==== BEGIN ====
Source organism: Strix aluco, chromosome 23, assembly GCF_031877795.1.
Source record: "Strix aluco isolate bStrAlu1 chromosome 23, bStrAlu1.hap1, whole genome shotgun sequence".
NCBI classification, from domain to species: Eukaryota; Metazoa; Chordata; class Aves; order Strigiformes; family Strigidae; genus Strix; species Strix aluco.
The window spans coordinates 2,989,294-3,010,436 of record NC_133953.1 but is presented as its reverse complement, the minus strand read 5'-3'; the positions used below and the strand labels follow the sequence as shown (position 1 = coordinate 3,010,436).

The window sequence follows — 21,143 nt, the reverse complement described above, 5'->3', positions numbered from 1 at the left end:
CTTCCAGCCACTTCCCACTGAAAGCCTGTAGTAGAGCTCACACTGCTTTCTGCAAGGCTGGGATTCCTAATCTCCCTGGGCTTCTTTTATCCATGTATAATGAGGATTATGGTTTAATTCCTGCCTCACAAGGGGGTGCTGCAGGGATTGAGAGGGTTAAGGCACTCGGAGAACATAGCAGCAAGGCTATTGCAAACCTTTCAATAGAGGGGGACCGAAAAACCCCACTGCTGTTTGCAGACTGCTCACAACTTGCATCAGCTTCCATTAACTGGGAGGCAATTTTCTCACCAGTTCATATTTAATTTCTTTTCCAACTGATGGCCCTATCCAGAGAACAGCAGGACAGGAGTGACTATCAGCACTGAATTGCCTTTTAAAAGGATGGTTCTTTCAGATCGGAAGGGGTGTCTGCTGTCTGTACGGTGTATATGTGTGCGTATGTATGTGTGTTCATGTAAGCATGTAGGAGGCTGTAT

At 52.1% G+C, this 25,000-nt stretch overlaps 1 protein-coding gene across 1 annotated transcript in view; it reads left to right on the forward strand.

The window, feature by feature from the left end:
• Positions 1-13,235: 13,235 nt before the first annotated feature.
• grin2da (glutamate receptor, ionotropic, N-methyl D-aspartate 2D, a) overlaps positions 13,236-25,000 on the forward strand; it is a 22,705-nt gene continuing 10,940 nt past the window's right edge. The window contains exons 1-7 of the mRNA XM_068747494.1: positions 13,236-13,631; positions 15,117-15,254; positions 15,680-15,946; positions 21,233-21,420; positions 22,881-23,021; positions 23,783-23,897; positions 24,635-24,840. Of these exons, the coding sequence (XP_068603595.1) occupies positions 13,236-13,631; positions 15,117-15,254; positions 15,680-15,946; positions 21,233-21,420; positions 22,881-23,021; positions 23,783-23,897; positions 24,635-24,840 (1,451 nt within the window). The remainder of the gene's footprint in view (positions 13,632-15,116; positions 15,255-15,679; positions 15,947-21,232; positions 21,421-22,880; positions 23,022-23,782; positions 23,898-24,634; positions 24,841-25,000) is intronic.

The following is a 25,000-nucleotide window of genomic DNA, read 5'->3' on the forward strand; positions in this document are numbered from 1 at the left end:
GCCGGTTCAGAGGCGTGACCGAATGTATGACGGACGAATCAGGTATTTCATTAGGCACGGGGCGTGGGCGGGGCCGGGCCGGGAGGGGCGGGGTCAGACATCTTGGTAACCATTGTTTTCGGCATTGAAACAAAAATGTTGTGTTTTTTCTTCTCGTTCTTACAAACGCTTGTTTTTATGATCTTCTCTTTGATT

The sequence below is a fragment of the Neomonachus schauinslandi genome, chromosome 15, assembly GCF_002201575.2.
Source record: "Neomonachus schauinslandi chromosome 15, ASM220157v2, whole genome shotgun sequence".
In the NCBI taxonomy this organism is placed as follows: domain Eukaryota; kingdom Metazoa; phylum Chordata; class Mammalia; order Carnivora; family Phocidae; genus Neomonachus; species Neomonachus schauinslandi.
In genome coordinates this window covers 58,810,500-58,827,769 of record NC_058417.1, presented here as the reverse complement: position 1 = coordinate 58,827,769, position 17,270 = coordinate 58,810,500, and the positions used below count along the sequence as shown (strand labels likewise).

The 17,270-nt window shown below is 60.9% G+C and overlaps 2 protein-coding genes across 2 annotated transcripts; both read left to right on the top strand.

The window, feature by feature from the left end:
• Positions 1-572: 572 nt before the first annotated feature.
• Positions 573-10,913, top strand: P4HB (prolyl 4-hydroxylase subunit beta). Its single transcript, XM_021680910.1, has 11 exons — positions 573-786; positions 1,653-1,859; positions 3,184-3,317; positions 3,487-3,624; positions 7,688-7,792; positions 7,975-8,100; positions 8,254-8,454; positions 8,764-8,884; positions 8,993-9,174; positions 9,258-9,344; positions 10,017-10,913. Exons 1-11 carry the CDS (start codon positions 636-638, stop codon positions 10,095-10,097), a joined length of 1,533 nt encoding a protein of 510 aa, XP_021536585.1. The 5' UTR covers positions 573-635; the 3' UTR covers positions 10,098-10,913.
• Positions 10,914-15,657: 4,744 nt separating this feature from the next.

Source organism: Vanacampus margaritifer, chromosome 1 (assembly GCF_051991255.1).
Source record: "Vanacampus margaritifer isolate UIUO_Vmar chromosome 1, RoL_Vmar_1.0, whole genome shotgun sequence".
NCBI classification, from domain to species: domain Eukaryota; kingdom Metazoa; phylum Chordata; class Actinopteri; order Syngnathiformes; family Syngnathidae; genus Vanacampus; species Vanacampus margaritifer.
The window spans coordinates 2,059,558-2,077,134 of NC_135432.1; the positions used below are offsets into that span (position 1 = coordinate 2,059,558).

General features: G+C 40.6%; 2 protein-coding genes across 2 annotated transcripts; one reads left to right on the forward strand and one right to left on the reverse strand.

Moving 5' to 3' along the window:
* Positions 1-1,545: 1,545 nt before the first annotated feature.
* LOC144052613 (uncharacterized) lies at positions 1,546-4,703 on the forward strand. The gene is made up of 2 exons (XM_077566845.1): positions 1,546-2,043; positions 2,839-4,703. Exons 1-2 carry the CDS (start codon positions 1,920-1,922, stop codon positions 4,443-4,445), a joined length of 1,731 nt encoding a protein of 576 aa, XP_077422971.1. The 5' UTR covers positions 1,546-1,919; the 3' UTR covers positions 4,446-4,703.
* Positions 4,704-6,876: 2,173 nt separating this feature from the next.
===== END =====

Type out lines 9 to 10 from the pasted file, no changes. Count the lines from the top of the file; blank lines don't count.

• Positions 1-13,235: 13,235 nt before the first annotated feature.
• grin2da (glutamate receptor, ionotropic, N-methyl D-aspartate 2D, a) overlaps positions 13,236-25,000 on the forward strand; it is a 22,705-nt gene continuing 10,940 nt past the window's right edge. The window contains exons 1-7 of the mRNA XM_068747494.1: positions 13,236-13,631; positions 15,117-15,254; positions 15,680-15,946; positions 21,233-21,420; positions 22,881-23,021; positions 23,783-23,897; positions 24,635-24,840. Of these exons, the coding sequence (XP_068603595.1) occupies positions 13,236-13,631; positions 15,117-15,254; positions 15,680-15,946; positions 21,233-21,420; positions 22,881-23,021; positions 23,783-23,897; positions 24,635-24,840 (1,451 nt within the window). The remainder of the gene's footprint in view (positions 13,632-15,116; positions 15,255-15,679; positions 15,947-21,232; positions 21,421-22,880; positions 23,022-23,782; positions 23,898-24,634; positions 24,841-25,000) is intronic.